Indiana Michigan Power (I&M), a utility serving more than 582,000 customers in Indiana and Michigan, has announced plans to build and operate five solar generation facilities as a pilot project. The company says this will add another emission-free source of power to its generation portfolio, which already includes nuclear, wind and hydro.
If approved by the Indiana Utility Regulatory Commission, the Clean Energy Solar Pilot Project will have a combined generation capacity of about 16 MW, producing energy equivalent to powering more than 2,500 homes for a year, the utility says.
I&M's Clean Energy Solar generation facilities will be located in different areas of the company's service territory in the two states. Construction is tentatively scheduled to begin in early 2016, with completion expected later that year. The utility notes the $38 million project would result in a minimal impact on customer rates of less than 1%.
‘I&M constantly looks at emerging technologies and our customers' evolving needs, and now is the right time to move forward with solar power," says Paul Chodak III, I&M's president and chief operating officer." With this project, I&M will further broaden the diversity of our power generation, with three sources of renewable energy – solar, wind and water."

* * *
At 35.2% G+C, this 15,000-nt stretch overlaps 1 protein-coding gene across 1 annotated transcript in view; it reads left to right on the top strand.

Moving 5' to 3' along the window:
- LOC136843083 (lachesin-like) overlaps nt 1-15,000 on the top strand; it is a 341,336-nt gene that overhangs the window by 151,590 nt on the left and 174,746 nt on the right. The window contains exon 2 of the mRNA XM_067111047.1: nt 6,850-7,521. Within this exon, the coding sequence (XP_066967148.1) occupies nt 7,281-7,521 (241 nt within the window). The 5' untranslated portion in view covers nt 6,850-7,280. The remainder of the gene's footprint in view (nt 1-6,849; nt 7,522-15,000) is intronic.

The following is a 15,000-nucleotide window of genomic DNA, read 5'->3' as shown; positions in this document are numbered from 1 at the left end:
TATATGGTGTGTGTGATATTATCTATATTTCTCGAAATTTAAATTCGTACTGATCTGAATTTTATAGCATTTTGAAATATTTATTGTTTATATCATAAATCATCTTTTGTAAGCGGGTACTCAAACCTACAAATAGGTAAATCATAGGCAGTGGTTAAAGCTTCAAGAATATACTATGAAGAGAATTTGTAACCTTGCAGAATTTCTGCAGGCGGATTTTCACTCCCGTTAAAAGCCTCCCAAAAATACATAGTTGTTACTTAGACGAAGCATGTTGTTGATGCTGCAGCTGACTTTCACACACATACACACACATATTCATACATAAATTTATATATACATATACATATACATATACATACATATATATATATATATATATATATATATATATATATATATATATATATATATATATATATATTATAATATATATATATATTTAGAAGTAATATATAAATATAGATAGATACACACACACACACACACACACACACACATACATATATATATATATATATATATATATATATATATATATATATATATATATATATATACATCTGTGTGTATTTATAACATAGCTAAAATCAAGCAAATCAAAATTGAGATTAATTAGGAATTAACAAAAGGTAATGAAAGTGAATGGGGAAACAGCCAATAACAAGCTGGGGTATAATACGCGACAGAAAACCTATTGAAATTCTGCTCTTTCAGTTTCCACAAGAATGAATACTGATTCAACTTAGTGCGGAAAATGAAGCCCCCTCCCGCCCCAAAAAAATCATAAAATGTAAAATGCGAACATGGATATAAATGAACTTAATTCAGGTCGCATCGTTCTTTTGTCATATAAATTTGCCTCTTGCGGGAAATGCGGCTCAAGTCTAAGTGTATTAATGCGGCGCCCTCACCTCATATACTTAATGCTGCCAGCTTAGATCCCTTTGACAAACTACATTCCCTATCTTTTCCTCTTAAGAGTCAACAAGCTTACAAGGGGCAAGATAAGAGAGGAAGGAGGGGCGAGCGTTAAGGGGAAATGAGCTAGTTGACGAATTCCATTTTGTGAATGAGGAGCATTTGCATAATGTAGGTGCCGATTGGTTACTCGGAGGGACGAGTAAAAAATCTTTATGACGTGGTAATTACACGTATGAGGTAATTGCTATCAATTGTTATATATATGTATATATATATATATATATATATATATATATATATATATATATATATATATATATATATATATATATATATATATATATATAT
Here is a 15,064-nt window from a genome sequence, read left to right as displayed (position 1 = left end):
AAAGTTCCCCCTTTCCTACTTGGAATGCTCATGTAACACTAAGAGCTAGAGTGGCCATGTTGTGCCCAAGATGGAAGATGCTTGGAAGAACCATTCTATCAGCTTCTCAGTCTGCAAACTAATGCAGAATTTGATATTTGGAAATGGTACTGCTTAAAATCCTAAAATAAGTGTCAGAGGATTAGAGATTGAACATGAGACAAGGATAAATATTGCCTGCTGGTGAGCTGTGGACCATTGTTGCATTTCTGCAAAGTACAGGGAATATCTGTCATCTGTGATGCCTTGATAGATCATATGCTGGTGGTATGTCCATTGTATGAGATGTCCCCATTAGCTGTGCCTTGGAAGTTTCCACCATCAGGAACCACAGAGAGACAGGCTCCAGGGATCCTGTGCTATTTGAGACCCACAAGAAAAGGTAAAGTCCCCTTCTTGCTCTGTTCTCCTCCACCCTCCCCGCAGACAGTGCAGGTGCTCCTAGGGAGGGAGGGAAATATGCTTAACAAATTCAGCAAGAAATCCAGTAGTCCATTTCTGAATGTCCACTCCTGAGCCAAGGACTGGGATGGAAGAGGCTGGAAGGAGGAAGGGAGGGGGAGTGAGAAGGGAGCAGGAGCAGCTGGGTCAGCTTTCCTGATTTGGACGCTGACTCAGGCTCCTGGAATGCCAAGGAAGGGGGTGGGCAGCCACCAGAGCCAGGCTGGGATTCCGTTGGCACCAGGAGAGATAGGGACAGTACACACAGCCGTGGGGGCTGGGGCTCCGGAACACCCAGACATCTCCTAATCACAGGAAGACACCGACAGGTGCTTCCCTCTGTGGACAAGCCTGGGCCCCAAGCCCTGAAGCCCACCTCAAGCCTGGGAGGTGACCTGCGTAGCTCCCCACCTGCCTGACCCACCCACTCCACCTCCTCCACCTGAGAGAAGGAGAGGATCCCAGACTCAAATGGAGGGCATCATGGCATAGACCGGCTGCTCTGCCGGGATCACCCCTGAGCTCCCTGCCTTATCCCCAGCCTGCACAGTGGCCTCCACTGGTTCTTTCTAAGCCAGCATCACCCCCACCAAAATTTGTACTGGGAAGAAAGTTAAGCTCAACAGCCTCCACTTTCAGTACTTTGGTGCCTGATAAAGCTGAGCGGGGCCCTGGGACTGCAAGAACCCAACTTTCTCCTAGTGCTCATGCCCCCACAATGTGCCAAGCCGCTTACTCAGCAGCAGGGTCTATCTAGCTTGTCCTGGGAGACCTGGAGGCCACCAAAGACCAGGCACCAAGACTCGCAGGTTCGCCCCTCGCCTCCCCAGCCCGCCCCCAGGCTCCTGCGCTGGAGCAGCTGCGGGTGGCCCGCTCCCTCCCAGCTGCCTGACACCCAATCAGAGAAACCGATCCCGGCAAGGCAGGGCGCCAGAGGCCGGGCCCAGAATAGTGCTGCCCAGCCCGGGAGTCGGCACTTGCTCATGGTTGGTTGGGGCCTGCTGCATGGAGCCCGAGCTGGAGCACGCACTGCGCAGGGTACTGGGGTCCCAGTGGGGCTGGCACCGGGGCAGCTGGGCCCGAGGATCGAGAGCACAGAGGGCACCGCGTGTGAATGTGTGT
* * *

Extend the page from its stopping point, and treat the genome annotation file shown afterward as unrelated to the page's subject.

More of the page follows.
Specifically, I&M operates 3,595 MW of coal-fired generation in Indiana, 2,110 MW of nuclear generation in Michigan and 22 MW of hydro generation in both states. The company also provides its customers with 250 MW of purchased wind generation.
I&M says it will also use the solar pilot project as an opportunity to study first-hand the various facets of designing, constructing and operating a utility-scale solar facility. According to the utility, being owner and operator of the solar facilities will enable I&M to become proficient in operating solar generation and integrating it reliably into the transmission grid.
"We will use the knowledge we gain from operating this pilot project to help offer customers additional safe, reliable, clean energy as we further expand solar production and examine other generation options in the future," explains Chodak.